Hertog van Norfolk

A: I've said for some time that I believe there is an organised smear campaign. The motivation for it is unclear.

We know for instance that documents that are not only classified but because they belong to the previous administration can only be released with the consent of the previous administration were leaked to The Times newspaper two weeks ago. Although the details of the documents weren't very significant the actual fact that they were released in that way does suggest that there are some very serious misdeeds taking place within the government at the moment and that is something that I have asked Sir John Kerr, who is the permanent under-secretary of the Foreign Office to investigate and he is doing so.

I think there has been a clear politically-motivated campaign in which The Times newspaper has played a part. We see today they are using the cloak of parliamentary privilege to make innuendoes and assertion about Michael Ashcroft on their front page and on their inside page they're telling people in Eddisbury to vote Labour and I think there is no coincidence between those two things happening.


Q: How do you expect us to believe that Michael Ashcroft has no role in policy-making when he contributes such a large proportion of your finances? If I gave a party one-fifth of it's total income, I would expect to write the manifesto.
Chris Rumfitt, London

A: I can tell you as the chairman of the party, he has no role in policy-making. Policy-making in the Conservative Party is at an early stage now, but it is carried out by the Shadow Cabinet, by the front bench teams, by the Members of Parliament and that's something we`ve always taken great pride in.

He doesn't play any role in policy making. What his job is to ensure we have the widest possible base of financing as week as a party. Over the last year, he's broadened the base of financing considerably. We have many more people giving money to the party than a year ago.


Q: After all the problems the Tory Party experienced in the late '80s early '90s with dubious sources of funding why do you allow the Ambassador to the United Nations for Beleize to (a) donate enormous sums of money to the Conservative Party and (b) be the party's Treasurer?
Mark Curry

A: Michael Ashcroft actually fulfils the criteria in the Neill report in terms of donations and the Neill report was something, when it came out last year, that we pressed should be implemented as soon as possible, because we do think it is right that there should be clear rules in relation to donations to parties.

I suggested at the time that the legislation to be put into effect immediately. I always said that if they were really keen to see donations given on a regulated basis, they should have had speedy legislation on this.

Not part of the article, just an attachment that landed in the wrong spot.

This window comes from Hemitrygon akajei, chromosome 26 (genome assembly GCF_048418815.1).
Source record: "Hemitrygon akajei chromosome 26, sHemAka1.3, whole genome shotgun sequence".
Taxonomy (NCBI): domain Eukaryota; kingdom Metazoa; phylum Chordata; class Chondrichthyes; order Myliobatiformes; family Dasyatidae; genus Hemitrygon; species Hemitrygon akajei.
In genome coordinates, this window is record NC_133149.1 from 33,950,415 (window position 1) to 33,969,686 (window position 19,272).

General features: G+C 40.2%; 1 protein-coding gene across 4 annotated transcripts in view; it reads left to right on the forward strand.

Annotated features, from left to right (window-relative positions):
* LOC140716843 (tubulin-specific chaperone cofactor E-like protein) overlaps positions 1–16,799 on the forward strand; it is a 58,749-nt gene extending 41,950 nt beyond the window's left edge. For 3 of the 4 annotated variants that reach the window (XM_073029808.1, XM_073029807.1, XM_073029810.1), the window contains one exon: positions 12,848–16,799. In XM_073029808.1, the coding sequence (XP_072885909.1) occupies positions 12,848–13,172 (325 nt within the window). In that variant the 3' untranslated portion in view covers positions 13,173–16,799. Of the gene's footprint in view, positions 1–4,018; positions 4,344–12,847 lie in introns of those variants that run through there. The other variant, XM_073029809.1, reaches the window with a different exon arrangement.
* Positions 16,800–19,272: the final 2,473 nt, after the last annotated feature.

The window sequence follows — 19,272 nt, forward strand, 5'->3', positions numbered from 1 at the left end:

As you know, the Labour Party's funding is full of mystery, the blind trusts that financed Tony Blair before the last election - we are still not being told who gave to them.

We know large sums of money are given to the Labour Party. We know Bernie Ecclestone gave them £1m and the ban on tobacco advertising at Formula One was exempted for a time.

We know that that announcement on hunting was made subsequent to £1m being given before the last election and a refresher of £100,000 being given by the animal welfare people fairly recently. I suspect the Labour Party are nervous about regulations for funding, we are not.


Q: Why does the Tory party not reveal how much money it has received from this foreign subject?
Regards, Sanjay

A: At the moment we declare as we have to, according to the rules, we declare all those who give over £5,000, their names are published annually. Michael Ashcroft himself has made clear how much he gives.


Q: Could your party please explain why carers never seem to be noticed or appreciated for the extremely hard work they do. Your comments on what the Tory Party intend to do for carers (they do not appear to have done anything in the past) would be appreciated.
Yours sincerely, A. Dawson

A: I also feel that carers are not sufficiently appreciated. What I try to do in my own constituency, which is where I come in contact with the carers, is to make sure the work they do is appreciated within the community as widely as possible.

If we do that right across the country then the contribution that carers make within our society will be much more clear seen.

Q: What might the Tories do ahead of the next election?

A: The important thing is that carers do contribute very valuable functions within our society.

It is important that that is recognised. And certainly at the early stages of policy formulation, as I said earlier, these are things we would want to consider in terms of policy.

In terms of making sure that that contribution is recognised, I think it is the thing we can do now, I'm sure my colleagues do the same as I do.